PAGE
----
What are the warning signs that a child is being sexually abused?

Published 12 Dec 2017

Children who are sexually abused often experience feelings of shame, guilt and fear that can prevent them speaking out against their attacker.

In fact, survivors take an average of 22 years to come forward after the abuse began, according to the Royal Commission into Institutional Responses to Child Sexual Abuse.

Figures from the Australian Institute of Health and Welfare show that 5,559 cases of child sexual abuse were substantiated across the country's states and territories in 2015-16, yet many incidents go unreported.

Children often show indicators of emotional and physical distress that could indicate they are being abused. But what warning signs should loved ones look out for?

Physical signs

There are various physical signs of sexual abuse, some of which are obvious, while others can be difficult to spot. Potential abuse indicators include:

  • Sexually transmitted diseases;
  • Injuries to the genitals, buttocks, upper thighs and breasts;
  • Difficulties in going to the toilet due to genital injuries;
  • Frequent urinary tract infections;
  • Foreign bodies in vaginal, rectal or urethral openings;
  • Adolescent pregnancies;
  • Anxiety-related illnesses such as anorexia or bulimia; and
  • Psychosomatic symptoms, including stomach aches.

Behavioural signs

Children who are being abused may not exhibit any physical symptoms but can show behavioural changes that suggest traumatic experiences. These include:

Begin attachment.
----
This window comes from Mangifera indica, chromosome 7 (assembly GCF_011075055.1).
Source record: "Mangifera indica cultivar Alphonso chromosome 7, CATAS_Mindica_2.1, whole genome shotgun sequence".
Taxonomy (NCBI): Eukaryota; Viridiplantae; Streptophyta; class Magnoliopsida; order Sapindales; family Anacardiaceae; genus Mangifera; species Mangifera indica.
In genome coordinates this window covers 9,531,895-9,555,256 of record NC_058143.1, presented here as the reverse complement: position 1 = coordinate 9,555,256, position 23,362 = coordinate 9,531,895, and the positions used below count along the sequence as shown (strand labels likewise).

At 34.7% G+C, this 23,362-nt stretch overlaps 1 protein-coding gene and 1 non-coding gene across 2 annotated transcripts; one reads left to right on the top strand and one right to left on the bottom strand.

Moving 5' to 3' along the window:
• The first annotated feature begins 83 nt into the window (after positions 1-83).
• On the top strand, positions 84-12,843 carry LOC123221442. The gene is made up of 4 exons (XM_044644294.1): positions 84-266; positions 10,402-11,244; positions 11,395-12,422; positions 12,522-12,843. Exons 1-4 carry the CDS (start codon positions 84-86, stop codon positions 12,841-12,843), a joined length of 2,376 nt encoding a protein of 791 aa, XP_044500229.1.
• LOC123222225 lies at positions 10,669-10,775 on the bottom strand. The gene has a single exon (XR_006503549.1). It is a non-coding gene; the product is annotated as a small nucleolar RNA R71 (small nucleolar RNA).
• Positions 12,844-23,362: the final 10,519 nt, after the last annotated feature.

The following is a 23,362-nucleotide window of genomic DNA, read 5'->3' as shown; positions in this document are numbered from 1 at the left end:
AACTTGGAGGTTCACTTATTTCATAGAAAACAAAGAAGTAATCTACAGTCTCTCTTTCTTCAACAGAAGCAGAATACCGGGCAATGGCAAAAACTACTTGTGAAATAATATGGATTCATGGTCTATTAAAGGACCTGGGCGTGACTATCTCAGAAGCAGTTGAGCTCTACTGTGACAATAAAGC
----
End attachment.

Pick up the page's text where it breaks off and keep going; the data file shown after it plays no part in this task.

• Regressing to earlier childhood behaviours, such as bed-wetting or refusing to speak;
  • Fear of certain places, people or activities that relate to their abuse;
  • Declining hygiene and self-care;
  • Uncharacteristically poor academic performance;
  • Age-inappropriate sexual activity, particularly where this is persistent or pathological;
  • Age-inappropriate drawings or stories that depict sexual activity;
  • Difficulties sleeping and frequent nightmares;
  • Promiscuity;
  • Drug and alcohol dependence; and
  • Depression, anxiety disorders and/or suicide attempts.

What should I do if I suspect a child is being abused?

Many children do not disclose their abuse directly, if at all.

Parents or guardians who notice physical or behavioural symptoms of abuse in their children shouldn't ignore these changes.

The Australian Institute of Family Studies (AIFS) advises people who suspect that a child is being sexually abused to contact local authorities to discuss their concerns or seek further information on what to do next.

The AIFS website contains contact information, websites and other details for reporting suspected child abuse.

If you would like a free and confidential consultation about child sex abuse laws in Australia, please contact Gerard Malouf & Partners Compensation, Medical Negligence & Will Dispute Lawyers.

We can help guide you through your options, as well as advise you on the compensation that may be available.